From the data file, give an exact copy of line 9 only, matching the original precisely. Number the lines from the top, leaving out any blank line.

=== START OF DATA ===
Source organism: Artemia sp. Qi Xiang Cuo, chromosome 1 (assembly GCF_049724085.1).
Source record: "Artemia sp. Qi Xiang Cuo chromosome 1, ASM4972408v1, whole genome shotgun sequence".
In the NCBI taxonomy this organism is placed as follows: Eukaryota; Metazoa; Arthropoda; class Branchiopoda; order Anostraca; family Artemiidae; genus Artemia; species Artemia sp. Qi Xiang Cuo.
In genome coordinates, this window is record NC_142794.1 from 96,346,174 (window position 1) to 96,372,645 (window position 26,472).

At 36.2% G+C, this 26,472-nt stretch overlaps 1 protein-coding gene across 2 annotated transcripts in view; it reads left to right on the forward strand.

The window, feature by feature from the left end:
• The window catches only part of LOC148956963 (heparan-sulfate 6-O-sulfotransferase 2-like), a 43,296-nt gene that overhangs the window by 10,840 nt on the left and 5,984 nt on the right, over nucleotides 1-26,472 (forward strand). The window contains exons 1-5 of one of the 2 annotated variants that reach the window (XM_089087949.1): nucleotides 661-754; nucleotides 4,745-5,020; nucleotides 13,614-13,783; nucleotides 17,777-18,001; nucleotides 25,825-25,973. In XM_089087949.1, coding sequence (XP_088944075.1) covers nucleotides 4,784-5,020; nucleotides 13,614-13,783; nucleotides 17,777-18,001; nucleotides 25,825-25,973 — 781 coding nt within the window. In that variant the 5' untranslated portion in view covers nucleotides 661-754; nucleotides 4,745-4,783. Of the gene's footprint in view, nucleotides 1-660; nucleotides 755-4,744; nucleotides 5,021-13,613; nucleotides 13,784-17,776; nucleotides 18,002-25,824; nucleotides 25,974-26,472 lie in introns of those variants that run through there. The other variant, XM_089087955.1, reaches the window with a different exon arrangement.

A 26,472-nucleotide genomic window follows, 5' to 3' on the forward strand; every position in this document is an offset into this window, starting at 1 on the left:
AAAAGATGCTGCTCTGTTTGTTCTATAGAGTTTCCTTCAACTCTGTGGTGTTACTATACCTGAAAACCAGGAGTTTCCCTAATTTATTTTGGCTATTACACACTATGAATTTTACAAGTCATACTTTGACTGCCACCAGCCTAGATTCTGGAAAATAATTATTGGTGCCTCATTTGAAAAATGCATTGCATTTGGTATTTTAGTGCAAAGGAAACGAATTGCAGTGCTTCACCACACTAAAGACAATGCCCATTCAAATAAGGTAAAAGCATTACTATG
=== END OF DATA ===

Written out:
AAAAGATGCTGCTCTGTTTGTTCTATAGAGTTTCCTTCAACTCTGTGGTGTTACTATACCTGAAAACCAGGAGTTTCCCTAATTTATTTTGGCTATTACACACTATGAATTTTACAAGTCATACTTTGACTGCCACCAGCCTAGATTCTGGAAAATAATTATTGGTGCCTCATTTGAAAAATGCATTGCATTTGGTATTTTAGTGCAAAGGAAACGAATTGCAGTGCTTCACCACACTAAAGACAATGCCCATTCAAATAAGGTAAAAGCATTACTATG